TwinStrand raises $16M from Madrona and others for next-gen DNA sequencing, promising early cancer detection and other breakthroughs

Jesse Salk, TwinStrand’s CEO, chief scientific officer and co-founder. (TwinStrand Photo)

TwinStrand Biosciences, a Seattle startup developing next-generation DNA sequencing technology that promises to lead to early cancer detection, rapid identification of carcinogens and other breakthroughs, has raised $16 million in a Series A funding round led by Madrona Venture Group.

The company, a University of Washington spinout, says its DNA sequencing method, known as Duplex Sequencing, uses cloud technologies and advanced error-correction algorithms to allow researchers and clinicians to find rare genetic variants with 10,000 times more accuracy than standard sequencing techniques.

TwinStrand, which has just under 30 employees, is planning to launch its first product this quarter. Founded in 2015, it’s part of an emerging field of companies developing advanced DNA sequencing techniques in search of new insights into the human genetic code, building on advances pioneered in the Human Genome Project more than 15 years ago.

“We’re focused on really pushing the envelope to address completely unmet needs and advance what genetic analysis technology can do in the future — not just what’s possible now, but what we’re going to make possible a year, two years, three years down the road,” said Jesse Salk, TwinStrand’s CEO, chief scientific officer and co-founder, a molecular biologist and clinical oncologist who invented Duplex Sequencing with colleagues at the University of Washington.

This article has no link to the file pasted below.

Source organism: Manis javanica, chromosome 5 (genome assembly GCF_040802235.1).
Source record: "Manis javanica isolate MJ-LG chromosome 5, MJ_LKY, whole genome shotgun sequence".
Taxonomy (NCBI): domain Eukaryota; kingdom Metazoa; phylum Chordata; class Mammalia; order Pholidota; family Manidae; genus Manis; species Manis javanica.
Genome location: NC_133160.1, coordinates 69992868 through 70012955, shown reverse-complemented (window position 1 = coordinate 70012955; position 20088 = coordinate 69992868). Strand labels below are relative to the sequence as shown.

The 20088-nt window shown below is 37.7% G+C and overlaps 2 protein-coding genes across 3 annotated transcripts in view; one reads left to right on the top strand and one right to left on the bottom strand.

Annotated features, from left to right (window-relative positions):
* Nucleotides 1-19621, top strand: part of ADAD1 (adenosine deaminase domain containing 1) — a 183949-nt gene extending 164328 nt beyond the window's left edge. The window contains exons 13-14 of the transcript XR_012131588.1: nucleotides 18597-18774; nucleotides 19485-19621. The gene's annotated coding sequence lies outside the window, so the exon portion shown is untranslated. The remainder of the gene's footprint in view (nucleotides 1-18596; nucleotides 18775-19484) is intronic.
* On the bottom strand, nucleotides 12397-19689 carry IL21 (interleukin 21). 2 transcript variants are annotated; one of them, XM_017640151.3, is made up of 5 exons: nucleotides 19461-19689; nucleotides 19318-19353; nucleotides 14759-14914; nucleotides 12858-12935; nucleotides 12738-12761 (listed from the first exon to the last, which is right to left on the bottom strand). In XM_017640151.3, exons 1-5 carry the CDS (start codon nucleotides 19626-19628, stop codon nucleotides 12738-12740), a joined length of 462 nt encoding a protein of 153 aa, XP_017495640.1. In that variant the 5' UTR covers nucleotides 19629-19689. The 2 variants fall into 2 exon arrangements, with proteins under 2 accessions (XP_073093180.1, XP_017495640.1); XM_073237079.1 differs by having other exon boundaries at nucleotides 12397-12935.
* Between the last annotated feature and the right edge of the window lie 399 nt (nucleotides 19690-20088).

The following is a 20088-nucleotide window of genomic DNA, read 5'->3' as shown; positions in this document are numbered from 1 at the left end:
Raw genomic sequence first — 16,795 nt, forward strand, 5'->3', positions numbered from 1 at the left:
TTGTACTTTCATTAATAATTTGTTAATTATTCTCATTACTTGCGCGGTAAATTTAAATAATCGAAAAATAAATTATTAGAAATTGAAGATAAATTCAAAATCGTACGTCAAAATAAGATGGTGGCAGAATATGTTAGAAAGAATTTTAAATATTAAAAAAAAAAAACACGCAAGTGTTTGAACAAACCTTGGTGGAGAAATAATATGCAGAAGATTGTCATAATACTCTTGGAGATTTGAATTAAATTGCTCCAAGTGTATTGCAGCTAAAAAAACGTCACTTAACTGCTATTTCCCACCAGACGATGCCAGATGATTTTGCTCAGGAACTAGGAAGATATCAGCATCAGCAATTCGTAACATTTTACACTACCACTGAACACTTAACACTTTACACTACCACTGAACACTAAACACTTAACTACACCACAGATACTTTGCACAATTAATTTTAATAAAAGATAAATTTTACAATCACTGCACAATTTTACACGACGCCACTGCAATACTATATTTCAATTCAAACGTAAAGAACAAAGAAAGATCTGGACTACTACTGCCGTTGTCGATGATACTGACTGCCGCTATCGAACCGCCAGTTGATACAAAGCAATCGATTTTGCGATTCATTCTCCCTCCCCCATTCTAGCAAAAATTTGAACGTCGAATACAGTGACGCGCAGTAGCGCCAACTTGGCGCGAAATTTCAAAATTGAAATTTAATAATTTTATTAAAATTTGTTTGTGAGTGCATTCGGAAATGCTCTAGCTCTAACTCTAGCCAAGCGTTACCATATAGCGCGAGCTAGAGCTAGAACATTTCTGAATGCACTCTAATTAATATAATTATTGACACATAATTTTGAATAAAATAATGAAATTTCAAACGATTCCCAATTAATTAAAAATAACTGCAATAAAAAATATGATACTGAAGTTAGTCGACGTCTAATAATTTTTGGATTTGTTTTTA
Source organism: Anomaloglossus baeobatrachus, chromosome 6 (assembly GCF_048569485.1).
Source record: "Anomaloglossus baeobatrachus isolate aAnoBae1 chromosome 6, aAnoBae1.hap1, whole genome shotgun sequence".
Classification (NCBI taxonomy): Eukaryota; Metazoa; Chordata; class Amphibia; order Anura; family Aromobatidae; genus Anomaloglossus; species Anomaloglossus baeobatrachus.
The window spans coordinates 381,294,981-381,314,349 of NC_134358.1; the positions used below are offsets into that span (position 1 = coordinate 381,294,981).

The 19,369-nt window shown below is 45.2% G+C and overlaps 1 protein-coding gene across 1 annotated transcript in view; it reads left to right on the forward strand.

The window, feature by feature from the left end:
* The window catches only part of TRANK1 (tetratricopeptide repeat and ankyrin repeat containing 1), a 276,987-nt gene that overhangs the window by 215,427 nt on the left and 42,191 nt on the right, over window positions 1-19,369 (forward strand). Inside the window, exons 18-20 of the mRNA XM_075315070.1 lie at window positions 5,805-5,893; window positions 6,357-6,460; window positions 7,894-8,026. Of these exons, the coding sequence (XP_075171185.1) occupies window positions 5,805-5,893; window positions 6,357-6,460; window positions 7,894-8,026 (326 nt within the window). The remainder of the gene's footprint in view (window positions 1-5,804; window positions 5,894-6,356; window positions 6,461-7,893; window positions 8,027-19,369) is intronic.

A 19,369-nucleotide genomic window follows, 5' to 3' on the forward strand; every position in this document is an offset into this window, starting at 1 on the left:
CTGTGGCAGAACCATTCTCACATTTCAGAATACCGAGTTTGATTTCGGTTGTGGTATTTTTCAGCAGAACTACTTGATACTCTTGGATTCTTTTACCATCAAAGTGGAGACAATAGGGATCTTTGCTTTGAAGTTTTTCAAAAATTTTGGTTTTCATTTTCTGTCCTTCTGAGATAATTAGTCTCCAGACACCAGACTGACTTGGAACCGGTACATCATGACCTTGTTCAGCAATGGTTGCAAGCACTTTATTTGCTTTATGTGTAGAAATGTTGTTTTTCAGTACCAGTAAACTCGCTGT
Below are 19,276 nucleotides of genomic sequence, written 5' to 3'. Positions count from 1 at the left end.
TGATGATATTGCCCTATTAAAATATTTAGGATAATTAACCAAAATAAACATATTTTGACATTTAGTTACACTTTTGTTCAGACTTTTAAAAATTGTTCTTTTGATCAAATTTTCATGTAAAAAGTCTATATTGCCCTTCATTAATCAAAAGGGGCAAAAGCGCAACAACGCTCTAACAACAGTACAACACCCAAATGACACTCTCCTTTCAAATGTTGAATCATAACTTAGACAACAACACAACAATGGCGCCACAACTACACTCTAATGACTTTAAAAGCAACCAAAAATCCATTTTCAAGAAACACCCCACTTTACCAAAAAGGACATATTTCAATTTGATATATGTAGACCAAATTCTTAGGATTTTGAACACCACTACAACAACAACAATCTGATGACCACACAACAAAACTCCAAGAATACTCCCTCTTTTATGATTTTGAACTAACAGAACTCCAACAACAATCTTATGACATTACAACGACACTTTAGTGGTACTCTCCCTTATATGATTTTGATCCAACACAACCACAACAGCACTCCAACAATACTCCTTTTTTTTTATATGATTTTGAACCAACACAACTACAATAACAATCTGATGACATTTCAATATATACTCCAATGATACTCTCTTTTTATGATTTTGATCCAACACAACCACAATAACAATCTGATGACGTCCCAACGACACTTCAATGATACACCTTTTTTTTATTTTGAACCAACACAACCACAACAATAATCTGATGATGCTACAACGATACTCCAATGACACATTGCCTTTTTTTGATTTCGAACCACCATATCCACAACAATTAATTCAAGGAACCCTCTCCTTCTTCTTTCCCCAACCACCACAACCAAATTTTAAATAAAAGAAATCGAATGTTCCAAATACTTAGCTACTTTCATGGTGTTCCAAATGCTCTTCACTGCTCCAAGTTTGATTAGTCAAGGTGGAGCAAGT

Terry Myerson led Madrona’s investment in TwinStrand.

Madrona’s investment in TwinStrand was led by Terry Myerson, the former top Microsoft Windows and Devices executive who joined the firm as a venture partner last year. Myerson compared TwinStrand’s technology to error-correction techniques used in massive storage arrays in cloud data centers.

“When you’re doing high-scale software and storing terabytes of data on unreliable disc drives and replicating it around data centers, you have some very similar problems,” Myerson said. “To be able to do that with our DNA has incredible potential.”

TwinStrand says its technology has applications including monitoring for residual cancer after treatment, in addition to early cancer detection. It enables personalized therapies and faster drug development, and also significantly speeds up the process of genetic toxicology, determining whether specific chemicals are carcinogens by analyzing the genetic impact.

Other potential applications include crime scene forensics and diagnosing fetal genetic health.

TwinStrand Graphic

Other investors participating in the Series A round include Alexandria Venture Investments, Ridgeback Capital and Sahsen Ventures. Of the round, $12 million was new capital, and $4 million was converted from notes previously issued to the company. TwinStrand previously raised $5.5 million in seed funding and $6.4 million in Small Business Innovation Research grants.

TwinStrand says it will use the new funding to accelerate its product pipeline and support the growth of its corporate infrastructure and pharmaceutical partnerships.

Myerson has joined the TwinStrand board with the investment. He said Madrona is paying close attention to the intersection of computer science and life sciences, and expects those areas to produce much more innovation in the years ahead.

Salk said Seattle’s strength as a technology hub positions it to emerge as a stronger center for next-generation biotech ventures, alongside existing life sciences areas such as San Diego and Boston.

Others on the TwinStrand board include OVP Venture Partners managing director Chad Waite and former Alder Biopharmaceuticals chairman Steve Dow.

Salk is the grandson of the late Jonas Salk, the scientist who discovered and developed the polio vaccine. Asked about his grandfather in an interview with GeekWire, the TwinStrand CEO said the relationship “had a pretty sizable impact on how I view what I do with my life, and how I work in scientific teams and contribute to the broader community.”

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